Hall Tables

Last fall, when I was making plans for the winter, a gallery owner I’ve known a long time happened to mention something about hall tables, and for some reason the idea took root. It struck me that a simple one-drawer table at counter height, which one might place in an entry hall, is useful but not overly constrained by the nature of its use.

As it happened, I had some new pieces of salvaged wood which seemed like a natural vehicle for the whimsical ideas which were attacking me right about then.  In the end I made three pieces, all of them sized for convenient use near the front door, except that one – the troll table – decided to be short.

All three tables explore the expressive power of salvaged wood.  The design of each of them starts with a finger-jointed drawer case made of walnut, and the structure is otherwise open, with the top and legs set off from the case by a quarter-inch reveal;  otherwise they are quite different, each of the tables following a design logic inspired by the distinctive wood slabs featured.

Hall Table 2015 no. 1 detail 72dpi

Detail, Table No. 1

 

Table no. 1 has a slab of locally salvaged eucalyptus on top.  When eucalyptus trees were introduced to northern California a hundred years ago, they were expected to provide useful lumber, along with various other benefits.  This is a gorgeous piece of wood, but you can see why eucalyptus turned out to be problematic for furniture:  many large cracks appeared in the top during drying.  In this case, however, the cracks make a beautiful feather-like pattern that adds a feeling of lightness without detracting from the solid usefulness of the table.  There is also a drawer front – of salvaged local walnut, like the drawer case – that preserves on its face some of the mill marks it came to us with.  We were able to save their visual and tactile qualities while buffing with 400 grit sandpaper, always a delight.  The legs are of curly eastern walnut that adds yet another bit of visual texture, and all of these woody surfaces are set off by polished chrome hardware.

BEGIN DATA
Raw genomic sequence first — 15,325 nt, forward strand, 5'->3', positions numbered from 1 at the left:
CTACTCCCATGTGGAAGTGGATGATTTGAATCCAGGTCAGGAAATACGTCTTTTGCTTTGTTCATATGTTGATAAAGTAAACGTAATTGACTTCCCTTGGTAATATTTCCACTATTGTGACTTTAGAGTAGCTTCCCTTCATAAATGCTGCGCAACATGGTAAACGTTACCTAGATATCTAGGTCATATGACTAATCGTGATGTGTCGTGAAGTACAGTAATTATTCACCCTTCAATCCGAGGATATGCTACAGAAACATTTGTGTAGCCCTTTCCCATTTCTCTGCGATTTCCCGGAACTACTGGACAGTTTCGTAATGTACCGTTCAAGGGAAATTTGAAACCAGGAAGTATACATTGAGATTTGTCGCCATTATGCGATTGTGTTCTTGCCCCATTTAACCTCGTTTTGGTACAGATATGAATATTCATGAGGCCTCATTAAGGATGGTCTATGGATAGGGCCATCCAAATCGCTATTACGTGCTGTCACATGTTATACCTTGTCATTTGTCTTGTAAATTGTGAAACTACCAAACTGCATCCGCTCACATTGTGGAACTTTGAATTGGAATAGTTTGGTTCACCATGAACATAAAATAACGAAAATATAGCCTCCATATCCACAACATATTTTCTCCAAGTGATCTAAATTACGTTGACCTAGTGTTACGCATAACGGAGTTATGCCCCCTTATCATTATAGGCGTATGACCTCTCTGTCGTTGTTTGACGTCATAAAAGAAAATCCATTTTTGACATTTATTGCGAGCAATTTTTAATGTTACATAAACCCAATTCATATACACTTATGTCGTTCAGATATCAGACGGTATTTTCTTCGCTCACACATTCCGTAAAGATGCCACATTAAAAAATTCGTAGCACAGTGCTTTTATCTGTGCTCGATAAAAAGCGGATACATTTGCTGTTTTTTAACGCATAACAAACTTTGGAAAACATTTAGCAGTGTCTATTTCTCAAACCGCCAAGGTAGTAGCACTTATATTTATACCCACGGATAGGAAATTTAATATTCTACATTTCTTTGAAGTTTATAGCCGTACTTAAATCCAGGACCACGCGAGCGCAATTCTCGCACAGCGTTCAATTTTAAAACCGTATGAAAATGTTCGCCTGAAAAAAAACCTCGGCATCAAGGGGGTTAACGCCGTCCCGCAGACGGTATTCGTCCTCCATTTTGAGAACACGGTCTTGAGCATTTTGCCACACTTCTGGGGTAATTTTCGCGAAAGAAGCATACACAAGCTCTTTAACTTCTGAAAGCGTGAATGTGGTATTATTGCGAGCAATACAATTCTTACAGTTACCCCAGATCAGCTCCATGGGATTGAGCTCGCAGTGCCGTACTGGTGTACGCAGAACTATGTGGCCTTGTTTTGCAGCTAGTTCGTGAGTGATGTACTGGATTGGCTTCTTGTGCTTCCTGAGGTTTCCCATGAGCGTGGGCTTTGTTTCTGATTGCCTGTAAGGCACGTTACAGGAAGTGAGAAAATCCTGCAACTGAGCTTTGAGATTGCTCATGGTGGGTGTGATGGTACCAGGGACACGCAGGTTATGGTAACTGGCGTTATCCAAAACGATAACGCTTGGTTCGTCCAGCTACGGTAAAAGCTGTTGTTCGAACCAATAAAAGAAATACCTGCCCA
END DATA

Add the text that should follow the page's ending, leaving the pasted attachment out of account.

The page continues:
Hall Table 2015 no. 2 72dpi

Table No. 2

 

Table no. 2 features wood from an old elm that our friend and photographer Eric had to remove from his Oakland back yard in 2010, after it died of Dutch elm disease.  A nice selection of boards found their way to Napa, where we dried them and have started turning them into furniture.  The table incorporates some graphic ideas we have lately been experimenting with, notably our finelines details and the use of tinted epoxy to fill voids.  And the table has one leg that seems to be going its own whimsical way, in contrast to its well-behaved siblings, a consequence of the way that particular bit of wood dried.  In the lumber, I remember that the wild leg was directly adjacent to the knot that you see on the drawer front, which is no doubt responsible for the warp.

 

The Troll Table principally features local orchard walnut we got from a man on Darms Lane in 2014, and we have again taken pains to preserve visual and tactile signs of the origins of the material.  This coffee-height table uses plain steel spacers rather than chrome, on the thinking that trolls wouldn’t have chrome.

The Troll Table is on display at the Highlight Gallery in Mendocino, along with Hall Table No. 1.  We still have table no. 2 on hand and will be showing it at Open Studios Napa Valley this September.

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